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Bettendorf shoveler

Joel Choate shovels snow at his home in Bettendorf last week to avoid a bill from the city. If Bettendorf homeowners fail to shovel snow off of their sidewalks within 48 hours of a snowstorm, the city can remove the snow and charge the property owner.

The Bettendorf City Council has quickly blown away the issues that forced it to table an amended snow removal ordinance at this week's committee-of-the-whole meeting.

During Monday's meeting, Alderman Scott Webster, 5th Ward, questioned the city's notification process for removing snow from sidewalks and the lack of a warning to residents.

The proposed ordinance required homeowners and tenants to remove snow and ice accumulation within 48 hours of a snow event from November to March and the notification of the new policy was through the newspaper.

With many of the other aldermen in agreement about the need for a warning, the council deadlocked on moving the ordinance to Tuesday's council agenda before ultimately voting to table the ordinance until a later date by a 5-1 vote.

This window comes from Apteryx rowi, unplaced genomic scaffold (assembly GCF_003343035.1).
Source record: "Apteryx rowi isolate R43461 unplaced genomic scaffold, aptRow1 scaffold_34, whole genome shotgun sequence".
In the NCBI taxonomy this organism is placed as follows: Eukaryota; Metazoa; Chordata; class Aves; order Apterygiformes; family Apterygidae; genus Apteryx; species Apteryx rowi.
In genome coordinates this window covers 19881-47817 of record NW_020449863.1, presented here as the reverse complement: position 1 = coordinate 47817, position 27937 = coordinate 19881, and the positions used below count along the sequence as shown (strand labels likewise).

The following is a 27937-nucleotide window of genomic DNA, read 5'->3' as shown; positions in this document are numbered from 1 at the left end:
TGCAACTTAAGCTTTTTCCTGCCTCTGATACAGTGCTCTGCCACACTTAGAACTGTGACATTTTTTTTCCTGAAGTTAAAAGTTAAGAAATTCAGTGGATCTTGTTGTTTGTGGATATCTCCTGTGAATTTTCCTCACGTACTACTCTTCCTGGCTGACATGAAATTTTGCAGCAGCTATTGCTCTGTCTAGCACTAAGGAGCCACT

In less time than required to remove snow, the council brought the ordinance back during its Tuesday meeting and was able to resolve its issues after city staff came up with a compromise to the aldermen's satisfaction.

City Administrator Decker Ploehn said should a homeowner or tenant not remove snow or ice from the sidewalk within the required time, a door hanger will be placed at the residence that gives 24-hour notice to remove the snow.

If that notice is not complied with, the resident would be responsible for the work assigned to a city contractor to remove the snow or ice, which the notice says will be a minimum of $100.

Ploehn said the door hanger and code enforcement language would not be part of the ordinance, but rather the administrative policy so that changes could be made relatively quickly in the event they are needed.

With the aldermen also bringing up types of events that would prevent someone from complying, such as bereavement or hospitalization, the administrative policy also would give code enforcement more flexibility on when to issue fines.

Although the council was split just a day earlier, the changes were enough for the first reading of the ordinance to pass unanimously.

"I think this is outstanding, and it gives our staff a tool to provide safe, walkable streets within our city," Alderman Jerry Sechser, 1st Ward, said.